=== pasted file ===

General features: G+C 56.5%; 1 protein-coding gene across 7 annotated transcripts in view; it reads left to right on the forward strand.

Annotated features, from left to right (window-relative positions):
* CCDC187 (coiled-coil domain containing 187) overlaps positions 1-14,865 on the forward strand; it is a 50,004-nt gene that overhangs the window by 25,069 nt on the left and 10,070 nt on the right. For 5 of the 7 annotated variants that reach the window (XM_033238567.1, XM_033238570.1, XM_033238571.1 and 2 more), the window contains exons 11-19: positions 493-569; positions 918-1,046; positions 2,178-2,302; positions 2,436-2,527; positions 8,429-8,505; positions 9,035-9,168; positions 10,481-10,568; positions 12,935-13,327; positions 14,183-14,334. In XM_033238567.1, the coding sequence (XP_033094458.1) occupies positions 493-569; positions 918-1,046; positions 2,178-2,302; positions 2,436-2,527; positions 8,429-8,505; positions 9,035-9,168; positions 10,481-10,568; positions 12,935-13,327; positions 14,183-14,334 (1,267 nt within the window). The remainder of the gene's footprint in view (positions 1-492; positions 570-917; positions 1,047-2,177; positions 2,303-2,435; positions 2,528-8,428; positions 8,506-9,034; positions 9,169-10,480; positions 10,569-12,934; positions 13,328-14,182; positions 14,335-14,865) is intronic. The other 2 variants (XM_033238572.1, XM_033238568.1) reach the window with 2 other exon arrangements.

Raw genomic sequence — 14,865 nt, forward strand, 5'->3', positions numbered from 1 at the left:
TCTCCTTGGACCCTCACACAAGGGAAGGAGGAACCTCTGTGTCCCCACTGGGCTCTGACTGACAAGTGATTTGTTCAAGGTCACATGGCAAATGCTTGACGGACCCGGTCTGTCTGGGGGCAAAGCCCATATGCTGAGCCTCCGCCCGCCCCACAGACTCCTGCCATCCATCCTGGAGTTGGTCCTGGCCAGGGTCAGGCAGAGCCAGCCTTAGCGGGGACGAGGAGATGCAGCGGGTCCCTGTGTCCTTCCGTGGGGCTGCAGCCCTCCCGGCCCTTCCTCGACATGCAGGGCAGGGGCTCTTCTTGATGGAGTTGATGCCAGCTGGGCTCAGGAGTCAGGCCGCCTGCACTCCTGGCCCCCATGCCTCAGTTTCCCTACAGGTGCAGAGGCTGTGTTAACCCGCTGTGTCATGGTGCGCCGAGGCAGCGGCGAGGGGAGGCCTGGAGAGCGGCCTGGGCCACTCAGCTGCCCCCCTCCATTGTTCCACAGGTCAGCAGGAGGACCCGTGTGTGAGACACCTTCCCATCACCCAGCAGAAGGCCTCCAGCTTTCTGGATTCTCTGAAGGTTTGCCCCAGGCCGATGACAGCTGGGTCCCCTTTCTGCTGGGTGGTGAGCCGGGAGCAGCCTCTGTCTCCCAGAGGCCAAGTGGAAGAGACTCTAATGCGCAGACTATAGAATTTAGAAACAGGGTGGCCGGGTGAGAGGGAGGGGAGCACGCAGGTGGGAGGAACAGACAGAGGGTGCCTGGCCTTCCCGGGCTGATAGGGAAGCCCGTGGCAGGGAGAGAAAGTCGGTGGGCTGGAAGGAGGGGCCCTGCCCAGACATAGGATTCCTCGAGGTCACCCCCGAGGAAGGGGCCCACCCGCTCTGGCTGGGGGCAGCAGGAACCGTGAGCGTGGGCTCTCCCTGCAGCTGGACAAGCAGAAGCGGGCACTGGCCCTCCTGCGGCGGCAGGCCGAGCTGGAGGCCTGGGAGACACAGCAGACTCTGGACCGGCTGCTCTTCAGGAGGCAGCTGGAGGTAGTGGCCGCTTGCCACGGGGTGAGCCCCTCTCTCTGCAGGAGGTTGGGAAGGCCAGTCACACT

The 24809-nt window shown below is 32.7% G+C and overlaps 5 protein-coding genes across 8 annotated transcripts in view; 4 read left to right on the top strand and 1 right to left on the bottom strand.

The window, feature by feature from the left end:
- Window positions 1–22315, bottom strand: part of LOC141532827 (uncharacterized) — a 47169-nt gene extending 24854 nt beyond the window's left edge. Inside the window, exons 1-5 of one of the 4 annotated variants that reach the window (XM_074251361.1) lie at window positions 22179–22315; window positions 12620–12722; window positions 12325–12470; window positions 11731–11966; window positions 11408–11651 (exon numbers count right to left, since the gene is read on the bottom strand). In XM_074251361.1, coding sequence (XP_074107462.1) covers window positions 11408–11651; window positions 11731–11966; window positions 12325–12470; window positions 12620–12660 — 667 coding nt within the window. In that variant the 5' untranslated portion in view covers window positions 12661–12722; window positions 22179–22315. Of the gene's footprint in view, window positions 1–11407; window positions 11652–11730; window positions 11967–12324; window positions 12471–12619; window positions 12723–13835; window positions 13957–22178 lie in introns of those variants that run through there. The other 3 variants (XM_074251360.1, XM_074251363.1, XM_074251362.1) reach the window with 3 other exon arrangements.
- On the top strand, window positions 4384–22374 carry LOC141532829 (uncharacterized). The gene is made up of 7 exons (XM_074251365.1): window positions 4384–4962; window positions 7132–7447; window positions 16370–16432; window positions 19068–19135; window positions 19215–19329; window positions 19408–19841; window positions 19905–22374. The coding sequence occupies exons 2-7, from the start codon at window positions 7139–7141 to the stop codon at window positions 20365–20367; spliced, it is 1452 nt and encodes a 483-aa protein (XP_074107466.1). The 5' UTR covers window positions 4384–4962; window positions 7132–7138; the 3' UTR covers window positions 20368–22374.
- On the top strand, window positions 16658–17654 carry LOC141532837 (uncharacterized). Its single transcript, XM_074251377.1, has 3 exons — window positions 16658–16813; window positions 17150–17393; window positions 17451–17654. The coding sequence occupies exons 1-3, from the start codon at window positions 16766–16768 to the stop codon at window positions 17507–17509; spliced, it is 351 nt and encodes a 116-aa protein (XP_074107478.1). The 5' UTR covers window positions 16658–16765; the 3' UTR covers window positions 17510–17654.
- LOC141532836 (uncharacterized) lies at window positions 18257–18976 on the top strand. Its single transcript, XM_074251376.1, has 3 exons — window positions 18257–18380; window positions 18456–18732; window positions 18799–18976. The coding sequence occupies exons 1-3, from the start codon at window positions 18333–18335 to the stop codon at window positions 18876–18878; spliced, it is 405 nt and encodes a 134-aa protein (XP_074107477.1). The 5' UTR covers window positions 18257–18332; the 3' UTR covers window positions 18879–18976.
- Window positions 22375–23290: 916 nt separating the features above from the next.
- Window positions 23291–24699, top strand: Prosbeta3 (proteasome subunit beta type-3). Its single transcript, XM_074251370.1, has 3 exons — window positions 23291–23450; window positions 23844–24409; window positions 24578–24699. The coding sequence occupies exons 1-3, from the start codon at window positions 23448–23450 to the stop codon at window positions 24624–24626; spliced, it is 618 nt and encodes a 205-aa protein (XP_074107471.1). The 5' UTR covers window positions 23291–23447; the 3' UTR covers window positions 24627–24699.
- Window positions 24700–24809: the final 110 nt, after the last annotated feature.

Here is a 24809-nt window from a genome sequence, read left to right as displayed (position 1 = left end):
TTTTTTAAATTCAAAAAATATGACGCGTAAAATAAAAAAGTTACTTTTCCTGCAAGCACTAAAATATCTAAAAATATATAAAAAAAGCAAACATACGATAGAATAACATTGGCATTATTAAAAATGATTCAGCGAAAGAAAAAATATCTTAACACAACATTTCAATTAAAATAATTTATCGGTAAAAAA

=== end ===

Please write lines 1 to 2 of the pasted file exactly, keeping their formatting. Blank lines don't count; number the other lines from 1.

General features: G+C 56.5%; 1 protein-coding gene across 7 annotated transcripts in view; it reads left to right on the forward strand.

Annotated features, from left to right (window-relative positions):